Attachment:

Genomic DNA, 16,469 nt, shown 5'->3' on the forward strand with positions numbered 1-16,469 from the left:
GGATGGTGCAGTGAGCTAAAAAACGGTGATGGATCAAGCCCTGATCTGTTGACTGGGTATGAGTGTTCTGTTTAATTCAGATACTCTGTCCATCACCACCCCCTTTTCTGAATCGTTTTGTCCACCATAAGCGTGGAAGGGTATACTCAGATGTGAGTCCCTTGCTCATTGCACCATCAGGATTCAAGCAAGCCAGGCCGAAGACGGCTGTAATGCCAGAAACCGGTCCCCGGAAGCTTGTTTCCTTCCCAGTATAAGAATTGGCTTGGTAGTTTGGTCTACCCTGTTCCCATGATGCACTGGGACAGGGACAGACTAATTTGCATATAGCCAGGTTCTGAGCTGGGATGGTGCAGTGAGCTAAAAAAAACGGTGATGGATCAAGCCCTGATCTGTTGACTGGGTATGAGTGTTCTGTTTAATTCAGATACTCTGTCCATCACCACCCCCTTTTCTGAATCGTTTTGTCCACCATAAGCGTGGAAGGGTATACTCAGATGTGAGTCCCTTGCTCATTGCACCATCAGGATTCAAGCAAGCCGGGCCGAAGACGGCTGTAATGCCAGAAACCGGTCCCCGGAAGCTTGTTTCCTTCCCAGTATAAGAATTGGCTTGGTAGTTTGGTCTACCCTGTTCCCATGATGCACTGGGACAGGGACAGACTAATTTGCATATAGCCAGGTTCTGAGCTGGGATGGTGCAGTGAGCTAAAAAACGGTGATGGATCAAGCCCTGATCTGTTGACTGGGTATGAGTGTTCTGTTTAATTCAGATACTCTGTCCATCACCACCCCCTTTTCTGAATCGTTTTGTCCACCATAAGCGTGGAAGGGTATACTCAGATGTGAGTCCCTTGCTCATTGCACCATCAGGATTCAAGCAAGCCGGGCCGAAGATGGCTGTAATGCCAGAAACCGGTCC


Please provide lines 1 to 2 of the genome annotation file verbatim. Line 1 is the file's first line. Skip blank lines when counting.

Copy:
Genomic DNA, 16,469 nt, shown 5'->3' on the forward strand with positions numbered 1-16,469 from the left:
GGATGGTGCAGTGAGCTAAAAAACGGTGATGGATCAAGCCCTGATCTGTTGACTGGGTATGAGTGTTCTGTTTAATTCAGATACTCTGTCCATCACCACCCCCTTTTCTGAATCGTTTTGTCCACCATAAGCGTGGAAGGGTATACTCAGATGTGAGTCCCTTGCTCATTGCACCATCAGGATTCAAGCAAGCCAGGCCGAAGACGGCTGTAATGCCAGAAACCGGTCCCCGGAAGCTTGTTTCCTTCCCAGTATAAGAATTGGCTTGGTAGTTTGGTCTACCCTGTTCCCATGATGCACTGGGACAGGGACAGACTAATTTGCATATAGCCAGGTTCTGAGCTGGGATGGTGCAGTGAGCTAAAAAAAACGGTGATGGATCAAGCCCTGATCTGTTGACTGGGTATGAGTGTTCTGTTTAATTCAGATACTCTGTCCATCACCACCCCCTTTTCTGAATCGTTTTGTCCACCATAAGCGTGGAAGGGTATACTCAGATGTGAGTCCCTTGCTCATTGCACCATCAGGATTCAAGCAAGCCGGGCCGAAGACGGCTGTAATGCCAGAAACCGGTCCCCGGAAGCTTGTTTCCTTCCCAGTATAAGAATTGGCTTGGTAGTTTGGTCTACCCTGTTCCCATGATGCACTGGGACAGGGACAGACTAATTTGCATATAGCCAGGTTCTGAGCTGGGATGGTGCAGTGAGCTAAAAAACGGTGATGGATCAAGCCCTGATCTGTTGACTGGGTATGAGTGTTCTGTTTAATTCAGATACTCTGTCCATCACCACCCCCTTTTCTGAATCGTTTTGTCCACCATAAGCGTGGAAGGGTATACTCAGATGTGAGTCCCTTGCTCATTGCACCATCAGGATTCAAGCAAGCCGGGCCGAAGATGGCTGTAATGCCAGAAACCGGTCC